Skip to main content



The Art of Comics: A Philosophical Approach

Aaron Meskin, Roy T. Cook, Warren Ellis (Foreword by)

ISBN: 978-1-444-35482-9 May 2012 Wiley-Blackwell 224 Pages


The Art of Comics is the first-ever collection of essays published in English devoted to the philosophical topics raised by comics and graphic novels. In an area of growing philosophical interest, this volume constitutes a great leap forward in the development of this fast expanding field, and makes a powerful contribution to the philosophy of art.

  • The first-ever anthology to address the philosophical issues raised by the art of comics
  • Provides an extensive and thorough introduction to the field, and to comics more generally
  • Responds to the increasing philosophical interest in comic art
  • Includes a preface by the renowned comics author Warren Ellis
  • Many of the chapters are illustrated, and the book carries a stunning cover by the rising young comics star David Heatley
Editors' Acknowledgments vii

List of Figures viii

Notes on Contributors ix

Foreword xii
Warren Ellis

The Art and Philosophy of Comics: An Introduction xiv
Aaron Meskin and Roy T. Cook

Part One: The Nature and Kinds of Comics 1

1 Redefining Comics 3
John Holbo

2 The Ontology of Comics 31
Aaron Meskin

3 Comics and Collective Authorship 47
Christy Mag Uidhir

4 Comics and Genre 68
Catharine Abell

Part Two: Comics and Representation 85

5 Wordy Pictures: Theorizing the Relationship between Image and Text in Comics 87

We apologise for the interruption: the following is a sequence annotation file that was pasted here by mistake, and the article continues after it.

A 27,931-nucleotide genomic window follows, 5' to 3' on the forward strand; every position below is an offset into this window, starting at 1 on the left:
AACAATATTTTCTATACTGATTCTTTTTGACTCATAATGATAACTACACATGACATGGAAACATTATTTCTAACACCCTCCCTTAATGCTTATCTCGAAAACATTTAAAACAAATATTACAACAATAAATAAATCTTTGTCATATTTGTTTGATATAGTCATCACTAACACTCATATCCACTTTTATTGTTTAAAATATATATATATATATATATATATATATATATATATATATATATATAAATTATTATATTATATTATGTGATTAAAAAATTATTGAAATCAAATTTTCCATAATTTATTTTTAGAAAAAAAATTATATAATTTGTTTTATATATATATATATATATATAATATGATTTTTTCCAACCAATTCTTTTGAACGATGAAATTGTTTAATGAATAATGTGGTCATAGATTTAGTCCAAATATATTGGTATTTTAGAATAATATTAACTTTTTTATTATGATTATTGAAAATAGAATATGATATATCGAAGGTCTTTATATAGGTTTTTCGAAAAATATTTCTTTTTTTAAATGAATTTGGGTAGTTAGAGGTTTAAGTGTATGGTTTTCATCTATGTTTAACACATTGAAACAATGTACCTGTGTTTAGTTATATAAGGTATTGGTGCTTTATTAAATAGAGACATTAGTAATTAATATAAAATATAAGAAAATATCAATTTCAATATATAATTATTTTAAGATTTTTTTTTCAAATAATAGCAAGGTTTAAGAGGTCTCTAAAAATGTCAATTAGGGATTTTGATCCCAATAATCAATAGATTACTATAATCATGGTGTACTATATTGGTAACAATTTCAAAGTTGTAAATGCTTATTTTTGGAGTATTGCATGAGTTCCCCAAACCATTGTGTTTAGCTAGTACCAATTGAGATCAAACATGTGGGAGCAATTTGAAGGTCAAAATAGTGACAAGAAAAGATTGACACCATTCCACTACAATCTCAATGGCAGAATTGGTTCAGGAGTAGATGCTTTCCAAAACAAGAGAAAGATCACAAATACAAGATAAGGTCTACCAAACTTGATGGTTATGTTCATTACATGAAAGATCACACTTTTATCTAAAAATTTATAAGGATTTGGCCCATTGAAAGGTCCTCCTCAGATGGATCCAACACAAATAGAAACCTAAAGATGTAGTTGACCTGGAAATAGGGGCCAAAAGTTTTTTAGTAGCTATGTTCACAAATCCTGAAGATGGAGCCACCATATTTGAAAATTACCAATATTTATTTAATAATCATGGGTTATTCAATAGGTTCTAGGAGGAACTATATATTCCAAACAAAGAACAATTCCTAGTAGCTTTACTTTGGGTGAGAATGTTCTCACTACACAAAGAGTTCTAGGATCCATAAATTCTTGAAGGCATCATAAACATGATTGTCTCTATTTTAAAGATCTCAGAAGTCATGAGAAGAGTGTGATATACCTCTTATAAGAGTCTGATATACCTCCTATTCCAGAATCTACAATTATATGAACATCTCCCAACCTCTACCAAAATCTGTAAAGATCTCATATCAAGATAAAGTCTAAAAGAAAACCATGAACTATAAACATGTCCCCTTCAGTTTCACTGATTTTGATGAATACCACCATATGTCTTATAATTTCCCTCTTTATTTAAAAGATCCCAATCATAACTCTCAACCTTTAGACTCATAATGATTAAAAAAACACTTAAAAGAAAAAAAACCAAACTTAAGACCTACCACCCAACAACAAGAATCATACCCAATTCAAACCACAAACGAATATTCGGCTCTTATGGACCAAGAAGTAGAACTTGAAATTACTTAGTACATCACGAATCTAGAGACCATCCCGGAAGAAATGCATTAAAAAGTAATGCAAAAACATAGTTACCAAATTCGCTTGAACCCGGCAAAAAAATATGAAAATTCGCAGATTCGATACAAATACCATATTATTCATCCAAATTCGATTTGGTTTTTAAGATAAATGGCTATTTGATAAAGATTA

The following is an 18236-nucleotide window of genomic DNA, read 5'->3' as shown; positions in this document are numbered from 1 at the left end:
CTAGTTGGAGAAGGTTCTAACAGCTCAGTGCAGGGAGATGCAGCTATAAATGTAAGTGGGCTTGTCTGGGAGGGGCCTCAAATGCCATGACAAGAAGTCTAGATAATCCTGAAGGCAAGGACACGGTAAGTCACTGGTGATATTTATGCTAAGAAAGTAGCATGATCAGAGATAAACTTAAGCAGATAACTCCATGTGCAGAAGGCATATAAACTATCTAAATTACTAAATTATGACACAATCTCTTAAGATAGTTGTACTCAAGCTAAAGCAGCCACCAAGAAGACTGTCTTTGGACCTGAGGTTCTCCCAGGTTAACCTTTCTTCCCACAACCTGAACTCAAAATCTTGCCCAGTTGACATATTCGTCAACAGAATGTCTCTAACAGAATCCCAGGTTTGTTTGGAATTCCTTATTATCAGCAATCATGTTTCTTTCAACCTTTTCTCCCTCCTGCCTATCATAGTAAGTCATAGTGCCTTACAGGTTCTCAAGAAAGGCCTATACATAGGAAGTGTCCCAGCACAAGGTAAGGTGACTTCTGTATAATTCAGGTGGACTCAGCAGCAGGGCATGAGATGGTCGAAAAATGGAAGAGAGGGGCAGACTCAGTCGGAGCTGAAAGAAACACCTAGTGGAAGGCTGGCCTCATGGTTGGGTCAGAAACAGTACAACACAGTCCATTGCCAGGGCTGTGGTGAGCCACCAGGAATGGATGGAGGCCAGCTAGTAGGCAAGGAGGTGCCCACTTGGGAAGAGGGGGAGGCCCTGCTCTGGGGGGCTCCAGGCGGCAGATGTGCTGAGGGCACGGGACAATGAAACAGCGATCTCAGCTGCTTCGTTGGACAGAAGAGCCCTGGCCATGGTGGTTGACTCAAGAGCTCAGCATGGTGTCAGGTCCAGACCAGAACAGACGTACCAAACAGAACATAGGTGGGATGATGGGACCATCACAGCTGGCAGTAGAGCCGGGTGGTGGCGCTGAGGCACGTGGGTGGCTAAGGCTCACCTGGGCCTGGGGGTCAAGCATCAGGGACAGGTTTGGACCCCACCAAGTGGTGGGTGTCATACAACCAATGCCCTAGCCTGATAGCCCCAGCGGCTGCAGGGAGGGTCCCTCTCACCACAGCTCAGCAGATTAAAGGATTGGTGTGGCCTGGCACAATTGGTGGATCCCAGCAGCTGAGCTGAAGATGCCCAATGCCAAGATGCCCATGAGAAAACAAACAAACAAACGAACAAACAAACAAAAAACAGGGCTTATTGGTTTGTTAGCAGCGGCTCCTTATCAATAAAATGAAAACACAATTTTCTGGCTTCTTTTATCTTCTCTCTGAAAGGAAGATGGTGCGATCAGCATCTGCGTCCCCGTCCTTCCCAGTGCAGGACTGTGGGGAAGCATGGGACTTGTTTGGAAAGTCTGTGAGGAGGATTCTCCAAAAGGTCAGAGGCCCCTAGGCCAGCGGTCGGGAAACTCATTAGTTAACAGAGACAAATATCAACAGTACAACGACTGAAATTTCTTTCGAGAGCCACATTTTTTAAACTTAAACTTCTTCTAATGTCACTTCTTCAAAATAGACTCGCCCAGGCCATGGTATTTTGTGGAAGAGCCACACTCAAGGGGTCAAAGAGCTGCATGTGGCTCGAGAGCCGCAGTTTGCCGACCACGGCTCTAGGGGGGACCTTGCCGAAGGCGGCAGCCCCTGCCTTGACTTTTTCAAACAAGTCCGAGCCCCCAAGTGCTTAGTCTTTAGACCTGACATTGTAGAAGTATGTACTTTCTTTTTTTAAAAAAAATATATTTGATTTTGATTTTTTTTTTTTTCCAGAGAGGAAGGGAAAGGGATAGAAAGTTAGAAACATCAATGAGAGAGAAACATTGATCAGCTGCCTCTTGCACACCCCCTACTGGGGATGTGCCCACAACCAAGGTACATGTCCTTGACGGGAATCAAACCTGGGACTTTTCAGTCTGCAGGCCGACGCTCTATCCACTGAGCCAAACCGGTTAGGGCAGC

Thomas E. Wartenberg

6 What’s So Funny? Comic Content in Depiction 105
Patrick Maynard

7 The Language of Comics 125
Darren Hudson Hick

Part Three: Comics and the Other Arts 145

8 Making Comics into Film 147
Henry John Pratt

9 Why Comics Are Not Films: Metacomics and Medium?]Specific Conventions 165
Roy T. Cook

10 Proust’s In Search of Lost Time : The Comics Version 188
David Carrier

Index 203

“Regardless, though, considered as a whole, The Art of Comicsis an excellent collection and one which is likely to provoke spirited debate and serve as a spur to further research within Anglo-American philosophy (and philosophy more generally) into this sadly neglected art form. I, for one, look forward to these future developments immensely. To quote one of the greats in the history of comics—excelsior!.”  (British Journal of Aesthetics, 1 October 2013)

“The Art of Comics would make a fine addition to any undergraduate reading list, introducing as it does several important notions in contemporary aesthetics.”  (The Journal of Aesthetics & Art Criticism, 1 November 2013)